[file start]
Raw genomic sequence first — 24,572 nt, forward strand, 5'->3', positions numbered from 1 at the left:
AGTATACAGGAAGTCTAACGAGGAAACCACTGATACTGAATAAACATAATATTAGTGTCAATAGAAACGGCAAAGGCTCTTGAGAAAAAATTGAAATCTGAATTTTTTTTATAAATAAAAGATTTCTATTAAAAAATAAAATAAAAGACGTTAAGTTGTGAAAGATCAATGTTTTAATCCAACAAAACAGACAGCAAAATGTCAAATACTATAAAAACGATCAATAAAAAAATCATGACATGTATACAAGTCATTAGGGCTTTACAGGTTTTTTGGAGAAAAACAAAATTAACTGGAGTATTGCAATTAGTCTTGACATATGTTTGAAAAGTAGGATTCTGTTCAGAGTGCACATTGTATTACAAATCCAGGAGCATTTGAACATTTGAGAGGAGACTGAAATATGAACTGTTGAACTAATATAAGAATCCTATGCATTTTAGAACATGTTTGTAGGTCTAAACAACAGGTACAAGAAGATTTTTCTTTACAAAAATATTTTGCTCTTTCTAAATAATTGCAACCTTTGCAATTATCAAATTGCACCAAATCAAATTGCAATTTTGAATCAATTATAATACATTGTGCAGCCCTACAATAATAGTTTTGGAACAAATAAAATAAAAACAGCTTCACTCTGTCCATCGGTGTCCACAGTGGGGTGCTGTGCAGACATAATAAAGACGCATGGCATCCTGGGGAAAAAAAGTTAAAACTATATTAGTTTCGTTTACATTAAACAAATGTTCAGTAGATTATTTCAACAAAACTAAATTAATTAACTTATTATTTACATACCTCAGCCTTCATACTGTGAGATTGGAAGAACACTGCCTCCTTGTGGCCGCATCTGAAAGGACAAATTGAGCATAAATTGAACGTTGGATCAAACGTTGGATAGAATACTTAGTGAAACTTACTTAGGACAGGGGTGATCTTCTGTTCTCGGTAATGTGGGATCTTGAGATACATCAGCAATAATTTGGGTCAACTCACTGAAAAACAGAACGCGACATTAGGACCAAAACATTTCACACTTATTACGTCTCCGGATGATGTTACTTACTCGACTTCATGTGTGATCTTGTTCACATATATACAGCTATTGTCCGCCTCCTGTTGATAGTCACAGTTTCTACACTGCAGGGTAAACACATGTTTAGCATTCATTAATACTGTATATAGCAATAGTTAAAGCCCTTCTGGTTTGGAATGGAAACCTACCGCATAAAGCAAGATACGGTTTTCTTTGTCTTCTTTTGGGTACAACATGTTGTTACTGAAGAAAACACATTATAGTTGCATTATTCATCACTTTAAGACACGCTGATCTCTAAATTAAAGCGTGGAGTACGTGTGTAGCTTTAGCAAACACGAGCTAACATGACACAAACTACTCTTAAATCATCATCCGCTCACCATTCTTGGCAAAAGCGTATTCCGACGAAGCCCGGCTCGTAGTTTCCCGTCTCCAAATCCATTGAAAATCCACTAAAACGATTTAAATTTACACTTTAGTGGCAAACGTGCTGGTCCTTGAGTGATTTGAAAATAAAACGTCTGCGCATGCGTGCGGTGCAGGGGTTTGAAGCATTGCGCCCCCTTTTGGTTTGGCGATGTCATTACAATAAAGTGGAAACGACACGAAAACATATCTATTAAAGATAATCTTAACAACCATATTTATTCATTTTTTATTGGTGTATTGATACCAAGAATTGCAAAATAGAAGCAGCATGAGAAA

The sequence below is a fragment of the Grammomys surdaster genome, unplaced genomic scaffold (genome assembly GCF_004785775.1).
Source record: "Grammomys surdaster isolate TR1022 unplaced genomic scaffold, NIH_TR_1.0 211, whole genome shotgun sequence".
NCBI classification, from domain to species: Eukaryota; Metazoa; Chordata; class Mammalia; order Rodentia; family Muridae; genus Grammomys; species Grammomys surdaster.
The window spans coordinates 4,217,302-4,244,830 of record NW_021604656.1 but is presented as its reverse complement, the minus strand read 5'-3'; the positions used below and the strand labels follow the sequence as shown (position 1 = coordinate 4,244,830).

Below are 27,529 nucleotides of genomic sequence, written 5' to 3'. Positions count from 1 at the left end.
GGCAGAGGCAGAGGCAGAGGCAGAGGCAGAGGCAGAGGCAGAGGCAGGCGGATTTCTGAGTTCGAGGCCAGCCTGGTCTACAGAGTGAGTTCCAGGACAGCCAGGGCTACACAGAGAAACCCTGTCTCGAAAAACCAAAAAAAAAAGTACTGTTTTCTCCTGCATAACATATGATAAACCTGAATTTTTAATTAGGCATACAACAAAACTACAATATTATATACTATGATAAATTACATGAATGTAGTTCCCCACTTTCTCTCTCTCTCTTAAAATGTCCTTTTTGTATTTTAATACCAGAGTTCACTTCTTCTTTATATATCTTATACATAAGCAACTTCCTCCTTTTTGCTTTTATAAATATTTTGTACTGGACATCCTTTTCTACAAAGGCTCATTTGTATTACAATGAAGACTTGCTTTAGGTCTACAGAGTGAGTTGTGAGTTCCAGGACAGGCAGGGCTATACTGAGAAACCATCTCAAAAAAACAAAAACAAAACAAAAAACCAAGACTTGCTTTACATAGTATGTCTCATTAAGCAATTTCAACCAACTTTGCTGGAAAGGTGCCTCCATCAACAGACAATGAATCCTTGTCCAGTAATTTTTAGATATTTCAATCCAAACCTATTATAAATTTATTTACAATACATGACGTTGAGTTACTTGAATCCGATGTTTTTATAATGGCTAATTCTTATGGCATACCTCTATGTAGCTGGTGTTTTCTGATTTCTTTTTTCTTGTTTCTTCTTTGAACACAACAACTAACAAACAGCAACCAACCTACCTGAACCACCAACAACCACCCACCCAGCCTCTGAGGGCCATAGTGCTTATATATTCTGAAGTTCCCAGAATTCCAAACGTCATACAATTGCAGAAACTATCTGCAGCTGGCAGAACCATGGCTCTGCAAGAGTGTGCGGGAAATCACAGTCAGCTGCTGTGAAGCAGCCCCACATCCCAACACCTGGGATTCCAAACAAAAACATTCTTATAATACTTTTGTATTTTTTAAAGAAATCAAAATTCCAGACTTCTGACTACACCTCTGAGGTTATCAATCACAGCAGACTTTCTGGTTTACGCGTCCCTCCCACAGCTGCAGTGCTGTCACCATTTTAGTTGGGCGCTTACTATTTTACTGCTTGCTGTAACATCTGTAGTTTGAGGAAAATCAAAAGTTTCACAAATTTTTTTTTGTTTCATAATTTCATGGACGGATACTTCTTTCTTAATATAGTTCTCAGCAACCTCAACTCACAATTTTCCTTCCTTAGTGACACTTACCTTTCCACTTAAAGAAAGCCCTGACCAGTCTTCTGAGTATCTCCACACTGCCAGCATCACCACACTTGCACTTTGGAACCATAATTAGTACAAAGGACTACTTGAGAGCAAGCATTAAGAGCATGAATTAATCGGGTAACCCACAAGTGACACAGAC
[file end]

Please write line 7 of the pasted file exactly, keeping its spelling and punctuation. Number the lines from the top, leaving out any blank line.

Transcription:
Below are 27,529 nucleotides of genomic sequence, written 5' to 3'. Positions count from 1 at the left end.